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Minnesota State University, Mankato
Minnesota State University, Mankato


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MSSA has failed students on campus smoking ban

Letter to the Editor - October 16. 2008

Issue date: 10/16/08 Section: Letters to the Editor
I am writing this letter in response to the MSSA's blatant disregard for protecting students' health as evidenced by their current objection to a campus-wide smoking ban.

 I would like to begin by quoting the MSSA's mission statement: "Minnesota State Student Association represents Minnesota State University, Mankato students… through listening to and voicing the thoughts, ideas, and concerns of all students."

 I would assume that since voicing the "thoughts, ideas, and concerns of all students" is not feasible, the MSSA would focus on the concerns of the majority. According to the ACHA-NCHA Minnesota State University Executive Summary of 2007, only 9% of MSU students reported daily use of cigarettes.

 That means that approximately 91% of students on this campus do not smoke on a regular basis.

 Secondly, I would like to refer to the MSU's drug and alcohol policy which states, "Minnesota State University seeks to create a campus environment that promotes healthy, responsible living; affirms civility; supports the well-being of each of its members."

 The policy statement goes on to read, "…to provide the campus community with the information needed to make responsible, healthy choices." Lastly, "Alcohol and other drug use potentially affect the safety, health, and quality of life of all students, staff and faculty and restrict the ability of Minnesota State University, Mankato (MSU) to carry out its mission." If the university is to ban alcohol use on campus for these reasons, why not tobacco?

 If the alcohol policy can be enforced, I do not see a reason enforcement of a tobacco policy would be any different. It is really obvious when someone is smoking, and if they know they will be ticketed they will not do it. Does that sound difficult? If someone is standing next to me smoking a cigarette, I am forced to smoke it with them. The definition of harassment is: "to disturb persistently; torment, as with troubles or cares; bother continually; pester; persecute." ( I don't know about the other non-smoking students on campus, but I am "disturbed persistently" and "bothered continually" with being forced to inhale secondhand smoke. The non-smoking entrance effort is the joke, not a policy banning smoking on campus. The smoke-free entrance rule it is not enforced in any way. It rained yesterday. This means that all day long I had to walk through clouds of smoke exhaled by people smoking cigarettes huddling under the eaves of doorways to the buildings in which I had class.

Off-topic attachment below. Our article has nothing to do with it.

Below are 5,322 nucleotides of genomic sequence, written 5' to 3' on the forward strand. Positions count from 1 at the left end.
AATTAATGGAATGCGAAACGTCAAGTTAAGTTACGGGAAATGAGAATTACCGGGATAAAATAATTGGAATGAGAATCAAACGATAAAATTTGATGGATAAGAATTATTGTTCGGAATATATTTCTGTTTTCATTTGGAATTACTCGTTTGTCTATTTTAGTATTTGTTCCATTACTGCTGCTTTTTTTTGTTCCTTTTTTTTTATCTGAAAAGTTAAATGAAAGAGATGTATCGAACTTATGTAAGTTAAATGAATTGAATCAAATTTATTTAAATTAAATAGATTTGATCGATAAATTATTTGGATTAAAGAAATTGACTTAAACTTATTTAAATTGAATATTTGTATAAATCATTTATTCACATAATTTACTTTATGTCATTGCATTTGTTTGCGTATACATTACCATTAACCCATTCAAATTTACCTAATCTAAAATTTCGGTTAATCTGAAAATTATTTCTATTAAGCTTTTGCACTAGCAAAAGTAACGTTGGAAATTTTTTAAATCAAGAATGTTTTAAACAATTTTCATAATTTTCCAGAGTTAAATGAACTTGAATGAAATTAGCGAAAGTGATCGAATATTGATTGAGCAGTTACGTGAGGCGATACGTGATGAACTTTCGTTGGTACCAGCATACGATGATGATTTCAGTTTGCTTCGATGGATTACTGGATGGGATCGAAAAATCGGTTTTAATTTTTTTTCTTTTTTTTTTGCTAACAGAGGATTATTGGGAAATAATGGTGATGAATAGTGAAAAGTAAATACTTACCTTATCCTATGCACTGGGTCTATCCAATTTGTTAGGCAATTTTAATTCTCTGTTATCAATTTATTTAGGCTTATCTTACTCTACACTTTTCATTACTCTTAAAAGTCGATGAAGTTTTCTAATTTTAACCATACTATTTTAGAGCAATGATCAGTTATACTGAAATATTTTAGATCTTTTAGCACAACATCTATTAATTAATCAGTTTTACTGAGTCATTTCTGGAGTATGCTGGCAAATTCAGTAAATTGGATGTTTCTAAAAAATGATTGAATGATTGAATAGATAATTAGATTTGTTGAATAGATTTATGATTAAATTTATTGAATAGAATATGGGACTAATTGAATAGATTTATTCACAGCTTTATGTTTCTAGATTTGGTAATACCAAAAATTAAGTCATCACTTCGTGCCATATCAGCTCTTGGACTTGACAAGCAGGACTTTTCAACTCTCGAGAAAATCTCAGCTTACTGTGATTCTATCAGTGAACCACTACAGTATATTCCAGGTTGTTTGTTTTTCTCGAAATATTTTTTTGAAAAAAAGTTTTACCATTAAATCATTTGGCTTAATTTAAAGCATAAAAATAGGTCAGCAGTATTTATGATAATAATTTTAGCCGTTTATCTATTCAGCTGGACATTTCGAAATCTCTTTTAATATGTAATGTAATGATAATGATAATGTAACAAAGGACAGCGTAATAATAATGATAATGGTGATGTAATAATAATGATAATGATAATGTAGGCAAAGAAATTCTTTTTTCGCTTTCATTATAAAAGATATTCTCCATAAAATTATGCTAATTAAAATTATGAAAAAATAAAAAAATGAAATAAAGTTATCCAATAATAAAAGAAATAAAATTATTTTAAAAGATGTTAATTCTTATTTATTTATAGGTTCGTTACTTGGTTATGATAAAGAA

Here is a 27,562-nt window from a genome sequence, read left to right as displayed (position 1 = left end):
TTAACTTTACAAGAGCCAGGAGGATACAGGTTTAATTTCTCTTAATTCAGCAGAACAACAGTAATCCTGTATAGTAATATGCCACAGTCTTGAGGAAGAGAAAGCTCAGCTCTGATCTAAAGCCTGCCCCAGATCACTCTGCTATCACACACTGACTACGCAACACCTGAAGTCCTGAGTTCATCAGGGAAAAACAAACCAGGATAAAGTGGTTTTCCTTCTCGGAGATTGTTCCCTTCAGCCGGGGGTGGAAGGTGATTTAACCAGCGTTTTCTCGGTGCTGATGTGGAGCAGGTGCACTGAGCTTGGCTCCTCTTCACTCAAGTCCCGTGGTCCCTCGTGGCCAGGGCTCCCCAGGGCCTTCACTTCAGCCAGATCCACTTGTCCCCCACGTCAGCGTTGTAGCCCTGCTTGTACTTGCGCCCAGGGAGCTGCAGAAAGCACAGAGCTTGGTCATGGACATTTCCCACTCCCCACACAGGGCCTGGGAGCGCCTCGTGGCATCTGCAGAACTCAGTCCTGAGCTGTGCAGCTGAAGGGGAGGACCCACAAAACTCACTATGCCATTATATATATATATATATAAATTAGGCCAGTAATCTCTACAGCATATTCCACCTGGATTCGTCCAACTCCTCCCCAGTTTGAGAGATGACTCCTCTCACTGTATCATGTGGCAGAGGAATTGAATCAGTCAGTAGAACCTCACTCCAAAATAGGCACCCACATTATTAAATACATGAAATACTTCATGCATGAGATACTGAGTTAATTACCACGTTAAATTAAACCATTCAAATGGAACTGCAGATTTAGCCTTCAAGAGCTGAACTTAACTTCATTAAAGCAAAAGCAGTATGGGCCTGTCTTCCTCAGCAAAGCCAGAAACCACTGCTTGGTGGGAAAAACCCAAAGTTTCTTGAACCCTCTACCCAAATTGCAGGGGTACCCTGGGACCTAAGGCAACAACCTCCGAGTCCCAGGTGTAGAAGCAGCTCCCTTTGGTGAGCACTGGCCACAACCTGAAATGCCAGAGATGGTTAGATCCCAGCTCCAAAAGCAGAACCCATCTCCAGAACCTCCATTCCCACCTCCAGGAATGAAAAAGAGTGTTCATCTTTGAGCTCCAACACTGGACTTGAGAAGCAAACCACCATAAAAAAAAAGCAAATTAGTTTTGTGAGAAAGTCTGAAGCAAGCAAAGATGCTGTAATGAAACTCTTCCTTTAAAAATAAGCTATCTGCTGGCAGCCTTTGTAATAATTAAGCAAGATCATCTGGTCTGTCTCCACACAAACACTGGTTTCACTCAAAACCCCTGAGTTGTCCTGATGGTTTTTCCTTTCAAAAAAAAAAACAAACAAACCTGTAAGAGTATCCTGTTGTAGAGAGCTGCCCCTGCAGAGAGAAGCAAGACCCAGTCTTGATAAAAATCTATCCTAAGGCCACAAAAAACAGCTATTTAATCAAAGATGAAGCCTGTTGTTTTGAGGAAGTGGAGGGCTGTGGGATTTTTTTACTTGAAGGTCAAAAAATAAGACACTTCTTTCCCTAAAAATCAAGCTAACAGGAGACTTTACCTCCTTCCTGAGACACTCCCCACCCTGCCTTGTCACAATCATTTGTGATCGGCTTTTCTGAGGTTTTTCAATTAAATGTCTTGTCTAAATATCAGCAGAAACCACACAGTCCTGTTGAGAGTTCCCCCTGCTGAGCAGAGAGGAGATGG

If it is the mission of MSU to "promote healthy, responsible living, affirm civility, and support the well-being of each of its members," I hope the following facts taken from The Health Consequences of Involuntary Exposure to Tobacco Smoke: A Report of the Surgeon General (2006) will prompt reconsideration of this issue: 1) Secondhand smoke exposure causes disease and premature death in children and adults who do not smoke; 2) Exposure of adults to secondhand smoke has immediate adverse effects on the cardiovascular system and causes coronary heart disease and lung cancer; 3) The scientific evidence indicates that there is no risk-free level of exposure to secondhand smoke; 4) Secondhand smoke is toxic and poisonous.

 The alarming details of this report can be found at Additional information can also be found on the American Lung Association's website ( It seems quite obvious that allowing smoking on campus is in direct opposition to both the MSSA and MSU's missions and policies.

 And even after all this you are still not concerned about the health and well-being of your student body, maybe you will consider the aesthetic impact that smoking has on this campus. Do you honestly think that adding more butt receptacles will beautify this campus? They are disgusting, constantly overflowing with cigarette butts, and even though there are already several on this campus many people do not use them. Wait until the snow melts. You'll see what I mean. The MSSA seems to believe that "pushing smoking to the edge of campus could be potentially dangerous." According to the American Lung Association, "Lung disease is the number three killer in America, responsible for one in six deaths." Which is more dangerous?

 I hope that students and faculty will voice their support of a campus-wide smoking ban, despite the fact that off-campus senator Andrea Buecksler is "so sick of hearing about this topic." Don't let this be the "last discussion on this topic" as MSSA President Ryan Anderson hopes. I would like to ask the MSSA and Minnesota State University Mankato to protect our rights, protect our health, and institute a campus-wide smoking ban.

Kari L. Klingel